Joseph Henry Loveless, born Dec. 3, 1870, was the son of some of the first Latter-day Saints to move to Utah. But he didn’t lead the kind of life his parents would have wanted.
Loveless was a bootlegger who smuggled alcohol into Fremont County at a time when the substance was banned locally.
Loveless was a wanted man, accused of murdering his wife. He would often be sent to jail or prison only to break out again.
On Tuesday, Loveless was identified as the body found in Buffalo Cave in Clark County. The Clark County Sheriff’s Office now believes his remains were left in that cave more than a century ago, in 1916.
The identification comes at the end of 40 years of investigation by the Sheriff’s Office and the anthropology department at Idaho State University. Loveless’ torso was discovered in 1979 by children playing in the cave. A subsequent search in 1991 uncovered his arms and legs. The head was never found.
The Sheriff’s Office and anthropologists identified Loveless with the help of the DNA Doe Project, a nonprofit that has identified more than two dozen John and Jane Does nationwide.
In July, anthropology professors Amy Michael and Samantha Blatt provided a sample of the DNA to Anthony Redgrave, forensic genealogy team leader for DNA Doe Project. Redgrave’s team spent a combined 2,000 hours working on the case, identifying 250 cousins and more than 30,000 relatives of Loveless.
The DNA Doe Project used genetic genealogy to identify relatives of Loveless, comparing a sample of his DNA to samples entered in commercial repositories like GEDMatch and FamilyTreeDNA. A similar technique has been used to crack cold cases nationwide, including the 1996 murder of Angie Dodge.
After identifying Loveless, who was born in Payson, Utah, as the likely candidate, Clark County Chief Deputy John Clements contacted his grandson, an 87-year-old man, to ask for a DNA sample. The sample allowed DNA Doe Project to confirm the bones belonged to his grandfather.
Redgrave was able to discover details of Loveless’ life from old newspaper reports on his crimes.
The research was difficult because Loveless used several aliases in his life, often going by Walter Cairins, Curran, Currans, Cairns, Garron and Curnans. He also sometimes identified himself as Charles Smith.
According to Redgrave, Loveless married twice in his life, first to Harriett Jane Savage in 1899. He left her and their child in May 1904, not even appearing in court for the divorce proceedings.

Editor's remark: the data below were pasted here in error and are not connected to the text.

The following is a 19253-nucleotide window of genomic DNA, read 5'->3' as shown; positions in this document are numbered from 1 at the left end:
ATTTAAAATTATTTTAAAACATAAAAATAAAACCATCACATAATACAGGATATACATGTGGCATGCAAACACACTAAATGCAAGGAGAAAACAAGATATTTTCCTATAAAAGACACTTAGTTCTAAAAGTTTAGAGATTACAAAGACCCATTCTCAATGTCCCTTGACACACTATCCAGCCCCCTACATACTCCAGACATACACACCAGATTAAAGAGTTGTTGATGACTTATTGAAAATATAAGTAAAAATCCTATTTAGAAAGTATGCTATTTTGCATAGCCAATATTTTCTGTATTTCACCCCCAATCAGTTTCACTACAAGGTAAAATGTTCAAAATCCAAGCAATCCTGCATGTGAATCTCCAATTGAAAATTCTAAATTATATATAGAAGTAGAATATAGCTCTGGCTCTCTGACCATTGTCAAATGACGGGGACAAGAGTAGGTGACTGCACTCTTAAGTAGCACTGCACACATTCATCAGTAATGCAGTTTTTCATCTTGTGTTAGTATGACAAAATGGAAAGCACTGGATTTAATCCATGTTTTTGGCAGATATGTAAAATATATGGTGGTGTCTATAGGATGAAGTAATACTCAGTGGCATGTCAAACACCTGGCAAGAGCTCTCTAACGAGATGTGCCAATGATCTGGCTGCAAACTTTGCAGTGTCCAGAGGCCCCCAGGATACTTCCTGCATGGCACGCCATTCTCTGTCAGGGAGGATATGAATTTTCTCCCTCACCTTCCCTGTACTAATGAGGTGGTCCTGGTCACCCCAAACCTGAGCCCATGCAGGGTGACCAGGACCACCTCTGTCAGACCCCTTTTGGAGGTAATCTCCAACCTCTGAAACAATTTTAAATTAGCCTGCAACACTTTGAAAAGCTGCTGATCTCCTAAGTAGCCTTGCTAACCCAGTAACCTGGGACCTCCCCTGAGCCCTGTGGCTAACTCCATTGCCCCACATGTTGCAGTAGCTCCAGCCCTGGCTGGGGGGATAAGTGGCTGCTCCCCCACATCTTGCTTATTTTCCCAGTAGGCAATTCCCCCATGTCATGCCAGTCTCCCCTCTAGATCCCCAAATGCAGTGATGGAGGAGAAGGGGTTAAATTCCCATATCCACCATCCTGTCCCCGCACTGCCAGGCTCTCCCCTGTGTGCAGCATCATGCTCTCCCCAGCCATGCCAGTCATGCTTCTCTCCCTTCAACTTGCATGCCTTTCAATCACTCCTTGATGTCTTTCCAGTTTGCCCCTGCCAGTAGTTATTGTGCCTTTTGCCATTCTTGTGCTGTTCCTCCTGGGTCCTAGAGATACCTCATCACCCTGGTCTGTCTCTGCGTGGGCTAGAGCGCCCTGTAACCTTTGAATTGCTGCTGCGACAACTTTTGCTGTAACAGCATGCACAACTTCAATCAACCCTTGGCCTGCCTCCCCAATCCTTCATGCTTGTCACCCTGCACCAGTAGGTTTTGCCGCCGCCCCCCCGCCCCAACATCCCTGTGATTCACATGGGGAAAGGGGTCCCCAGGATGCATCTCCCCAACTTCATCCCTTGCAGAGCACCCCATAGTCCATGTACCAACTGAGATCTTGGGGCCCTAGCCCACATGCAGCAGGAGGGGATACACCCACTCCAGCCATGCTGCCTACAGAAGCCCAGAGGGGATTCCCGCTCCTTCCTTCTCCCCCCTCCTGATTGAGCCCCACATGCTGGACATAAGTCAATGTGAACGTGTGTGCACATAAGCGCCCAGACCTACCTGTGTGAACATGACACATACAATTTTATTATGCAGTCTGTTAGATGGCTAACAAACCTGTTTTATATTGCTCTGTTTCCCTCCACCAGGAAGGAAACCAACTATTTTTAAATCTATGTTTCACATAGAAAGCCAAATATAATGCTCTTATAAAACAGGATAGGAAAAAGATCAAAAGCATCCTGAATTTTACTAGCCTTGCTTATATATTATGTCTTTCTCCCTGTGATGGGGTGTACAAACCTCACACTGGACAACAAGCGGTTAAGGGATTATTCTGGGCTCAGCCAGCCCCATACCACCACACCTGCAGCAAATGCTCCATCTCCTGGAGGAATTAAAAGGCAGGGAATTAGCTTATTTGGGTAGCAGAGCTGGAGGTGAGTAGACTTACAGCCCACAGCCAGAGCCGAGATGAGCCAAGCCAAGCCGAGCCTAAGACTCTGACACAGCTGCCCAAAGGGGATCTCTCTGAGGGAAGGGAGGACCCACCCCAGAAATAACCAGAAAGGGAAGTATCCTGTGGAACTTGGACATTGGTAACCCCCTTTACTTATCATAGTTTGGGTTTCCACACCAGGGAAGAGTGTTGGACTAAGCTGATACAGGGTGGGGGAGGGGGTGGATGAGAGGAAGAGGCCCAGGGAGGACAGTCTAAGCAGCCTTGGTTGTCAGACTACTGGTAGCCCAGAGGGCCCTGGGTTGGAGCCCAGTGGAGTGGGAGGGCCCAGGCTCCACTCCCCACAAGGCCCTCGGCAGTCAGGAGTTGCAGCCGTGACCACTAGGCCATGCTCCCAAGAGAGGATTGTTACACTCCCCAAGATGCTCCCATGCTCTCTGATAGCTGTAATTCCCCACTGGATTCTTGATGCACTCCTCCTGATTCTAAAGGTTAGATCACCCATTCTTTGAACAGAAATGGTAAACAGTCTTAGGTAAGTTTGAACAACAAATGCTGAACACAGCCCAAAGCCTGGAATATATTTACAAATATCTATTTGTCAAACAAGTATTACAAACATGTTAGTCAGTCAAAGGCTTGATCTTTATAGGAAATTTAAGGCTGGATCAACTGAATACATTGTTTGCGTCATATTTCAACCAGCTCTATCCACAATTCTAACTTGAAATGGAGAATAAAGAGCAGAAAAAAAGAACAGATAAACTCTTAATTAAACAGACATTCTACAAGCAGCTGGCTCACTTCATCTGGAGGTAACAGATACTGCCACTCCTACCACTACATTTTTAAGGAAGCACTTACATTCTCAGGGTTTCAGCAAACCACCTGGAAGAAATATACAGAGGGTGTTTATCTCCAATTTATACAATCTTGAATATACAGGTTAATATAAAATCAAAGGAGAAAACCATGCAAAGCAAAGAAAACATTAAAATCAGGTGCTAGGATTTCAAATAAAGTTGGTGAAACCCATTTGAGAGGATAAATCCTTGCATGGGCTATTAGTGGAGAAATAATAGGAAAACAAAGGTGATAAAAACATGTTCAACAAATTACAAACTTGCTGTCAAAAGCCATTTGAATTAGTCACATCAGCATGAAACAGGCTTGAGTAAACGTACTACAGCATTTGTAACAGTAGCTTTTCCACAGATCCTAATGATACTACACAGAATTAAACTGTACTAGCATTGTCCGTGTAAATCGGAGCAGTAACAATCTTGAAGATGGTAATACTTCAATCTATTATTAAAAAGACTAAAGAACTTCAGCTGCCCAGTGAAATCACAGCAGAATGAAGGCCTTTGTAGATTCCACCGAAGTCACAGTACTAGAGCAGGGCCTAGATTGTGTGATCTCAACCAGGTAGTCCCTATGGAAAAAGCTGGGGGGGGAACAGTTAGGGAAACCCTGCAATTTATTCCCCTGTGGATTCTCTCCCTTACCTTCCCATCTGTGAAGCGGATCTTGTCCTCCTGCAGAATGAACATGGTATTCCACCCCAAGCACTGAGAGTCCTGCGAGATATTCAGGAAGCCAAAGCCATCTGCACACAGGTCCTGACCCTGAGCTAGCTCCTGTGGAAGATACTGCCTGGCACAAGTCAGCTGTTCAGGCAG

Loveless married Agnes Octavia Caldwell in August 1905. The couple would have four children.
Redgrave found several arrests in news clippings for Loveless and his aliases between 1914 and 1916 in Burley. In one case, “Walter Garron” was being transported by train when he sawed through his cell’s bars and jumped out when the train stopped.
Caldwell was murdered with an ax on May 5, 1916. The killer is identified first as “Charles Smith,” then later as her husband, “Walter Currans.”
Caldwell was known in Dubois as “Ada Smith” and was suspected of helping her husband’s bootlegging operation. During her funeral, one of her sons was quoted saying, “Papa never stayed in jail very long, and he’ll be out soon.”
His son’s prediction proved true when Loveless escaped prison on May 18, 1916, by sawing through his jail bars with a saw hidden in his shoe. The Idaho Republican, a newspaper based in Blackfoot, identified him as “Walter Cairins” in the article.
A wanted poster released in St. Anthony for “Walter Cairns” identified the suspect as having last worn a brown coat, a red sweater, and blue overalls over black trousers. Similar clothing was discovered on some of the body parts found in Buffalo Cave.
Loveless’ remains, which have been kept at ISU for testing and teaching, will be returned to the family. According to Redgrave, several of Loveless’ descendants had heard apparently untrue stories of his death, and a headstone had been placed in a graveyard in Payson.
Clements and Clark County Sheriff Bart May credited the researchers for identifying Loveless and assisting the Sheriff’s Office free of charge. May said the investigation into Loveless’ death will continue, despite the near-certainty that anyone responsible has since died.
May said he did not expect the case would ever be solved when he assigned Clements to it.
“I’m just elated that it has come about during the last of my term,” May said.
The cause of Loveless’ death and the story of how his remains ended up in Buffalo Cave remain a mystery. Michael said part of the drive for her to learn the John Doe’s identity was her belief that he was a victim, given his body had been dismembered with tools and scattered.
Over the decades, attempting to identify the remains had become a common puzzle for professors and students in ISU’s anthropology program.
“It would be very easy to put these bones on a shelf and be (forgotten),” Michael said in an August interview with the Post Register. “The indignity of this man being laid out, that really bothers me.”
Michael said she was surprised to learn the man she pitied was himself a likely murderer. She was also surprised at the age of the remains. Previous estimates stated the body was between six months and 10 years old. Looking back, however, Redgrave said there were clues to the actual age researchers had attributed to him being a heavy laborer.
Michael said she hopes students will continue to learn from Loveless even after he leaves ISU to be laid to rest — and understand that the remains they study were once people.